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BOY WORKING A SHADÛF,
With the Ramesseum Temple in the background. On the plain of Thebes.

(p. 333

Arabs have hacked at semi-successfully. The Ramesseum has many fine details ; but one cannot describe all the fine halls of columns, fine osirids, and fine pylons in Thebes.

It was outside here that we had a typical Egyptian teapot storm,

A sakiya and a shadaf were working side by side, and drawing many kodakers, because the sakiya had a camel as self-conscious as a clergyman, and the shadüf was worked by an entirely naked boy, as bronze and graceful as John of Bologna's Mercury. I photographed the camel, giving the boy who sat on the bar a small piastre-a penny farthing of our money ; then I turned my kodak on the shadůf boy, but a man with a full complement of clothes rushed forward and drove him off. I turned my kodak away; he became very abusive; he wished to earn a penny farthing, and he thought that the shadüf was the part that interested me. So, as he was stronger than the boy, he insisted upon working it. I said I would photograph the boy or nothing, and our dragoman was quite unable to calm the disturbance. He had to hurry us off, because the man insisted upon being photographed, and I refused to photograph him. “Oh for five minutes of Mohammed, Cook's dragoman, the dictator of the Nile!”

It did not occur to me, or to any one else at the time, to suggest that the boy should be photographed and the man receive the penny farthing, which would have pleased all parties, except the boy.

At the back of the Ramesseum there is a mud Pompeii, a Pharaonic town dating from the nineteenth to the twentieth dynasty, remarkable for the extensive vaulting of some of its warehouses. Wine was found in one of them, bottled in the time of Rameses the Great. I have never met any one who had tasted it: as the bottles are earthenware it is probably moused. I say are and is, because the bottles and their contents must be in some museum.

Even the year of the vintage is hieroglyphed somehow.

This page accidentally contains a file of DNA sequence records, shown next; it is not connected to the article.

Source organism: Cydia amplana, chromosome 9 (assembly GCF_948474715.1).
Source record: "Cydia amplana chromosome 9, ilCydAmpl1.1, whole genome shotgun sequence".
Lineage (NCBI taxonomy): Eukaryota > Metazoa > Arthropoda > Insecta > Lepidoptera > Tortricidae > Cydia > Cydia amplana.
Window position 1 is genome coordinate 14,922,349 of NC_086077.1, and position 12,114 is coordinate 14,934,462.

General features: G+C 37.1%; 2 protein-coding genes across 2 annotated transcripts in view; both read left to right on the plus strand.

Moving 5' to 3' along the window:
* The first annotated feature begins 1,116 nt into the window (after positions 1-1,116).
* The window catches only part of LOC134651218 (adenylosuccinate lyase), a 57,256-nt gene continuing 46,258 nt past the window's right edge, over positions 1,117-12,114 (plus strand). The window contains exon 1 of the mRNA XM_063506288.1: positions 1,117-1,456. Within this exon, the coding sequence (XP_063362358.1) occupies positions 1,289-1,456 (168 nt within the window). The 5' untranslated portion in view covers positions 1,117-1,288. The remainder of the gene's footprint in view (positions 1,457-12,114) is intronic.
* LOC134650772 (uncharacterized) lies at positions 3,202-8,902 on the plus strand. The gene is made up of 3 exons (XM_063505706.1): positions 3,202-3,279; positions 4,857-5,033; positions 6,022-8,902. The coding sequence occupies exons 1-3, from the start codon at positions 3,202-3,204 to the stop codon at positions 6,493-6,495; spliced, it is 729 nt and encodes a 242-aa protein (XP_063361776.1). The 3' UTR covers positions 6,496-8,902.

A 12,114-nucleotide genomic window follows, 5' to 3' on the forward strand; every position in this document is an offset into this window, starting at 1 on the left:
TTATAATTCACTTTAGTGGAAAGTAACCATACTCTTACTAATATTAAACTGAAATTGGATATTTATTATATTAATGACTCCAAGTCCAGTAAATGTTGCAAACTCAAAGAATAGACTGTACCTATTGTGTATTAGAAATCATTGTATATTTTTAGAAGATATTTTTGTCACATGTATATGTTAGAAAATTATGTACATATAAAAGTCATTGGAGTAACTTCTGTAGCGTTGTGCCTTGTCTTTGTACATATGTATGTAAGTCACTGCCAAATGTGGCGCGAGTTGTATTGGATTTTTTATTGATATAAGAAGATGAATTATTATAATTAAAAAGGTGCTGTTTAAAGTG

The chief temple of the third group-Der-el-Bahari—is one of the most striking monuments of Egypt. It consists of terraces rising up one above the other, hewn out of the

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bosom of the rock like the Theatre of Taormina. Though Del-el-Bahari is stripped of everything visible but a few colonnades and remains of pylons, it reminded me of the noble mortuary temples of the Tokugawa shoguns at Shiba and Nikko, Nikko especially, on account of the size. It is with one vast court rising above another in terraces, with each terrace broken in the centre by an inclined stairway, and with each stairway spanned at the top by a stately gateway, that the temples of lyeyasu and Iyemitsu secure their effect. Doubtless Der-el-Bahari was once embosomed in groves, like the temples of Nikko, and far at the back of everything was the actual tomb. A dromos of lanterns is as natural in a Japanese mortuary temple as a dromos of sphinxes was in Egypt; there is even the likeness between the torii and the pylon, both connected with birds in their origin. But there was one striking difference, the shoguns of the Tokugawa had imposed a Pax Romana on their world, so their tombs of bronze, half-gold, stand conspicuous to all, while the graves of the greatest of the Pharaohs had to be hidden, with the ingenuity of a story-teller, from robbers.

The Temple of Der-el-Bahari, like the other temples of the Theban plain, was what the Greeks call a Memnonion and the Egyptians a Mennu. In other words, it was the oratory belonging to a tomb. The oratories of Rameses the Great and the greater Rameses III., were separated by some miles from their tombs in the Valley of the Kings. The oratory of Queen Hatasu lies right against the mountain of coffins, as the Egyptians call these honeycombed cliffs of Thebes ; and it may therefore well be as near the tomb of the great queen and her father, the first Thothmes, as the oratories, which are the opening halls of the tombs of the officials, are to their graves. We do not know. Queen Hatasu gave this crowning proof of her capacity by guarding the secret of her tomb so well that it has not been found yet, though the most celebrated antiquarians have lavished their ingenuity on the site.